A teenage boy being supported by the Church of Scotland now also has the backing of the First Minister to stay in Scotland.
Giorgi Kakava, 13, has lived in Glasgow since he was three years old, after fleeing with his mother from Georgia.
He and his mother, Sopio Baikhadze, left the country in 2011 because she feared that gangsters, who her late husband owed a debt to, would either kill her son or sell him to sex traffickers.
Once in Scotland, she worked as a translator and was awaiting the outcome of an asylum appeal when she died after a long illness in early 2018.
Giorgi was only granted permission to stay in the UK with his grandmother and legal guardian in July 2018, after the Church of Scotland launched a high-profile campaign but the 13-year-old's residence permit then expired in December 2020.
Rev Brian Casey, minister of Springburn Parish Church in Glasgow, has been supporting Giorgi since his mother's death and conducted a Georgian style funeral service for her.
His case was raised during First Minister's Questions in the Scottish Parliament this week by Bob Doris, MSP for Glasgow Maryhill and Springburn.
He asked: "Does the First Minister agree that the Home Office should move quickly to end the uncertainty over their future and confirm the right of Giorgi and his grandmother to stay in Scotland permanently?
Ms Sturgeon replied: "Yes, I do.
"I hope everyone in this chamber will agree, Giorgi is, as far as I am concerned, Scottish. This is his home and he should get to stay here for as long as he wants to be here with his grandmother.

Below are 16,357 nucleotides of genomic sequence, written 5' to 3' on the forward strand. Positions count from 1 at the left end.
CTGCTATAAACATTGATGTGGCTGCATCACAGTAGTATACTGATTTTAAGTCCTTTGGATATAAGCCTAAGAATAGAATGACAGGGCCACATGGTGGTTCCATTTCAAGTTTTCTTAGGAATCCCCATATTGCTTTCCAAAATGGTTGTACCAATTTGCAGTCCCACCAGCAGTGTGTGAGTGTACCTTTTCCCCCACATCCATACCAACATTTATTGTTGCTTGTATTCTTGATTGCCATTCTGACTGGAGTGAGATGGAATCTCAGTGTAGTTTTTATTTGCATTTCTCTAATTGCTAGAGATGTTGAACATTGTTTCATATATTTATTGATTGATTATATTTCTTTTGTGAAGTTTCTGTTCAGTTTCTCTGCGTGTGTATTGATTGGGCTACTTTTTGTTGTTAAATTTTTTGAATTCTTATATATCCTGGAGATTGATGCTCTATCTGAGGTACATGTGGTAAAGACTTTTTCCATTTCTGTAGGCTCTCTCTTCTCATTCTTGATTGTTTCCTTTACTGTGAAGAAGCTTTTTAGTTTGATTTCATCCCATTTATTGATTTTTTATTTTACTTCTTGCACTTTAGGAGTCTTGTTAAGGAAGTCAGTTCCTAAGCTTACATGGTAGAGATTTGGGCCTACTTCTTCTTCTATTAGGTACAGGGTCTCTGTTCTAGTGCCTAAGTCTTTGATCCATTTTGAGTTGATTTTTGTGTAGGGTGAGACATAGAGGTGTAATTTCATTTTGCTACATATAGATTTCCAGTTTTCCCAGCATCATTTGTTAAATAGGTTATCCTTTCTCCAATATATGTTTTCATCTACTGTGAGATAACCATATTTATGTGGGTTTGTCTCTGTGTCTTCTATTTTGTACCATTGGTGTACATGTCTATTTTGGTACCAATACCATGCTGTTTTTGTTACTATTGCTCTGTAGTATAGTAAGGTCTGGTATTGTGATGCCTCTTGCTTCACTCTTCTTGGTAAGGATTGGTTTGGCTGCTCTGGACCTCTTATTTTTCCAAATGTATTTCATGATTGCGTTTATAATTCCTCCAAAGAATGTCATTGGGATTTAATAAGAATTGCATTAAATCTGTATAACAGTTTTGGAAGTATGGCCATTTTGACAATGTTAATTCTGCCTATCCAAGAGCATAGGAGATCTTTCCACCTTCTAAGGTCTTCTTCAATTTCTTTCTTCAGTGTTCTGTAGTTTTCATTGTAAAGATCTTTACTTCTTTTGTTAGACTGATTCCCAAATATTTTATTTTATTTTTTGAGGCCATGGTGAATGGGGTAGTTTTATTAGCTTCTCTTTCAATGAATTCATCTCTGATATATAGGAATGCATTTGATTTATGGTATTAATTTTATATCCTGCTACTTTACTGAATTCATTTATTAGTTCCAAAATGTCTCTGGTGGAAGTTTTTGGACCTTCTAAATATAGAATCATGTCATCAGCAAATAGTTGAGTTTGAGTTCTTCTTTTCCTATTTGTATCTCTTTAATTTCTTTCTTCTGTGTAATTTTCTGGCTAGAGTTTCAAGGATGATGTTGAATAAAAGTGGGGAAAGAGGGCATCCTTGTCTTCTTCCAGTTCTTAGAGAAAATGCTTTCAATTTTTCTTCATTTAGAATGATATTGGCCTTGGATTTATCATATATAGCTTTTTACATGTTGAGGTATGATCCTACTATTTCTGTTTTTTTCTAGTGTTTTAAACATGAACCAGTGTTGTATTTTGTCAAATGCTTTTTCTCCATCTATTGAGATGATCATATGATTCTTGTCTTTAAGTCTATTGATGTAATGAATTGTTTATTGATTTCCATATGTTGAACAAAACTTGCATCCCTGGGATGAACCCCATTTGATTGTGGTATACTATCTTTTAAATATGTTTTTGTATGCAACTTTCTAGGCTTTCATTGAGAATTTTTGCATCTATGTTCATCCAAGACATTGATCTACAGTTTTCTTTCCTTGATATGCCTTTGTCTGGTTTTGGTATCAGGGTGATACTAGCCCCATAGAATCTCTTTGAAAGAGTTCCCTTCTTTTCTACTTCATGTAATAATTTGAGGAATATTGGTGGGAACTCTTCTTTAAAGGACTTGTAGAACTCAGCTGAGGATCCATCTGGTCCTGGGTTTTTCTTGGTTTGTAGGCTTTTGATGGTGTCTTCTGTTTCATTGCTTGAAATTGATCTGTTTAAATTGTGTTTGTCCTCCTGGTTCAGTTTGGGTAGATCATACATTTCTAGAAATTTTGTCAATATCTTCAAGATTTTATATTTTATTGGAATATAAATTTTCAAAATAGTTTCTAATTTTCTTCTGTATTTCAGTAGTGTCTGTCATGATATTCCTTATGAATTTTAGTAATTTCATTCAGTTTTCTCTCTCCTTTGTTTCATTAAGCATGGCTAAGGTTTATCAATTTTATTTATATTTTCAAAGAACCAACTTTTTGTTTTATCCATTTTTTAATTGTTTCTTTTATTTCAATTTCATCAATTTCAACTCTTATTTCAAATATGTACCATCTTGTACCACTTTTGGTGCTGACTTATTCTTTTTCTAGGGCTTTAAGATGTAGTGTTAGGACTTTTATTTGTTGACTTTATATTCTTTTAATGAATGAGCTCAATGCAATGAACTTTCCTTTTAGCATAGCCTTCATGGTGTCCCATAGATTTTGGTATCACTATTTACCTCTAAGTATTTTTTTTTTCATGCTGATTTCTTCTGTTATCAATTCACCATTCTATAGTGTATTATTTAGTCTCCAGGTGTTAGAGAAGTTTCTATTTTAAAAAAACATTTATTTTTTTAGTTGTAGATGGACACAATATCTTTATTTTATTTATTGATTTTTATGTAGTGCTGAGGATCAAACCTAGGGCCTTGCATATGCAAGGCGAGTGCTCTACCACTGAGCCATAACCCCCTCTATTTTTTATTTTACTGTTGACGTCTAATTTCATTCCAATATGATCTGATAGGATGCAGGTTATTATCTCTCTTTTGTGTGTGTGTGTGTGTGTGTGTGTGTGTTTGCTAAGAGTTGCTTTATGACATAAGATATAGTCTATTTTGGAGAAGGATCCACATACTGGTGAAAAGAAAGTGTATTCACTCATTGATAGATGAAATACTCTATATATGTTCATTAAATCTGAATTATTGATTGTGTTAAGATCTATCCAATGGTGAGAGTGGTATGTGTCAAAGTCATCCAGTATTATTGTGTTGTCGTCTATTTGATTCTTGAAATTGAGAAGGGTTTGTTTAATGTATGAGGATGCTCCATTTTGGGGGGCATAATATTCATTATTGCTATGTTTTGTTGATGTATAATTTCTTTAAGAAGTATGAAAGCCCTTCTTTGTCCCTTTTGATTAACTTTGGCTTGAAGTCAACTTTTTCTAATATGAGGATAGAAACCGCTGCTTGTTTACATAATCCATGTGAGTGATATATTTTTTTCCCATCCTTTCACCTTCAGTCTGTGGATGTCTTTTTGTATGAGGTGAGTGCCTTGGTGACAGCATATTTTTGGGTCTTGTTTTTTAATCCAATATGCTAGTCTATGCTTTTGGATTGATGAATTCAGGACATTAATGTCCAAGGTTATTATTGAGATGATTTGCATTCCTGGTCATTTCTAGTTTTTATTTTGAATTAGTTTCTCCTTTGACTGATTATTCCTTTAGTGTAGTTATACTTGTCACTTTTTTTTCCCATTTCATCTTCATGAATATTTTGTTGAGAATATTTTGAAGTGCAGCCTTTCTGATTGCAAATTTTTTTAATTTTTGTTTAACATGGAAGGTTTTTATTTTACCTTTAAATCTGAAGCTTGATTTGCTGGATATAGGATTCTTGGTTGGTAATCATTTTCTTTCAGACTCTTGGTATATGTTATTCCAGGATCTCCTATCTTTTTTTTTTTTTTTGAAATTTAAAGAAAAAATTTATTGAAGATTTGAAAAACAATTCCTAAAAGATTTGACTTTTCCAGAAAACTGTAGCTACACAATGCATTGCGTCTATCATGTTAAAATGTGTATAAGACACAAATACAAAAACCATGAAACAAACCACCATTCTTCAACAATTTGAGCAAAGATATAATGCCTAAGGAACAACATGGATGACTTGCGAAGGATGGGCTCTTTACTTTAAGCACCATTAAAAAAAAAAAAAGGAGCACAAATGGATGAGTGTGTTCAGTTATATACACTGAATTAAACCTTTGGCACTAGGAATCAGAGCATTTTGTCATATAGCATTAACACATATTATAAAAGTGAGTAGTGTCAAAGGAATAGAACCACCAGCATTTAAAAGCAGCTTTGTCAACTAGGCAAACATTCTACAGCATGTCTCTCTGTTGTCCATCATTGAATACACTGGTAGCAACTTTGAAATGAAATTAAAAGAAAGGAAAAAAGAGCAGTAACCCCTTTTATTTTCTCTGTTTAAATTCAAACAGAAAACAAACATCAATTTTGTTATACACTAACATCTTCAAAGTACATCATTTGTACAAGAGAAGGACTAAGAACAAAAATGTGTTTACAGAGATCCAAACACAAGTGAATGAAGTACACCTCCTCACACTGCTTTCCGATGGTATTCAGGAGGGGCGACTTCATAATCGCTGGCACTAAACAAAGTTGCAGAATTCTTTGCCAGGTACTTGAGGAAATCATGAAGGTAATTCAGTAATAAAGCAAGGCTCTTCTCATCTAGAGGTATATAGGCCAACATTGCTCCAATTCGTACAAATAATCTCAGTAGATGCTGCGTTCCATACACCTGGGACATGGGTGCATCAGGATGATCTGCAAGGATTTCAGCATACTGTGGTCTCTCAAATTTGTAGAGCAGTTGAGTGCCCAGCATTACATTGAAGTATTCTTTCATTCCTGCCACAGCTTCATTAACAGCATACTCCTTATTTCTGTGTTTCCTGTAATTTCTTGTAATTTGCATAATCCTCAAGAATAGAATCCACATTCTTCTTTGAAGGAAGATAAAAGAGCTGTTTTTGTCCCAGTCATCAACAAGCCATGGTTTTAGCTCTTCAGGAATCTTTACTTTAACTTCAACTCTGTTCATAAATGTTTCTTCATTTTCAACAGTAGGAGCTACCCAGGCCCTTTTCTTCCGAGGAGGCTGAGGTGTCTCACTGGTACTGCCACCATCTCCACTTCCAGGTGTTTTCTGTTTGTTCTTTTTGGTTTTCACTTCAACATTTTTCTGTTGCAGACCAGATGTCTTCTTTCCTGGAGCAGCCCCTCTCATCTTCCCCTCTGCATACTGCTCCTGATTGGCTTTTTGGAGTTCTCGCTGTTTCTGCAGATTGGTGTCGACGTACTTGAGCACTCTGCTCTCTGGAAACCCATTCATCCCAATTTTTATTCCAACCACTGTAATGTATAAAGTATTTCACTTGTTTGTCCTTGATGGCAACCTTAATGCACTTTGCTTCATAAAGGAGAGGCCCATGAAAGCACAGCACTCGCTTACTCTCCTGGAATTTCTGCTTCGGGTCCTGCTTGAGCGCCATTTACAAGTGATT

"Giorgi and his grandmother are just one of many families that fall victim to a UK Government policy that sees family migration as some kind of burden on society.
"We want to see a very different approach, we have set out our own policies for a much more compassionate and flexible approach to cases, particularly cases involving young people.
"Children who were either born in Scotland or have spent their formative years here should have the opportunity to stay here with their adult guardians."
Rev Brian Case said: "I am pleased that the First Minister has reiterated her support for the long-running campaign to ensure that Giorgi is allowed to remain in his home city of Glasgow with his grandmother on a permanent basis.
"The Home Office granted him and his grandmother residency permits for 30-months each but they have now expired and now we have a second-year high school pupil living on borrowed time, which is frankly horrendous."
"Granting him permission to stay in the UK on a permanent basis is the right decision and I hope people will continue to sign the petition to send a very clear message to the Home Secretary.
"This case is about decency and compassion, it is about justice and sending a clear message that we value people, regardless of where they were born."
Giorgi's case has been taken on by immigration lawyer, Andrew Bradley, who is currently in the process of preparing a new residence application for both him and his grandmother.
Ms Sturgeon said it is the "right" decision and in Scotland's best interests.
"We are a country that needs to encourage people to come here and make a contribution to our society and our economy," she told MSPs.
"So we should be making it easier for people like Giorgi to stay here, not more difficult."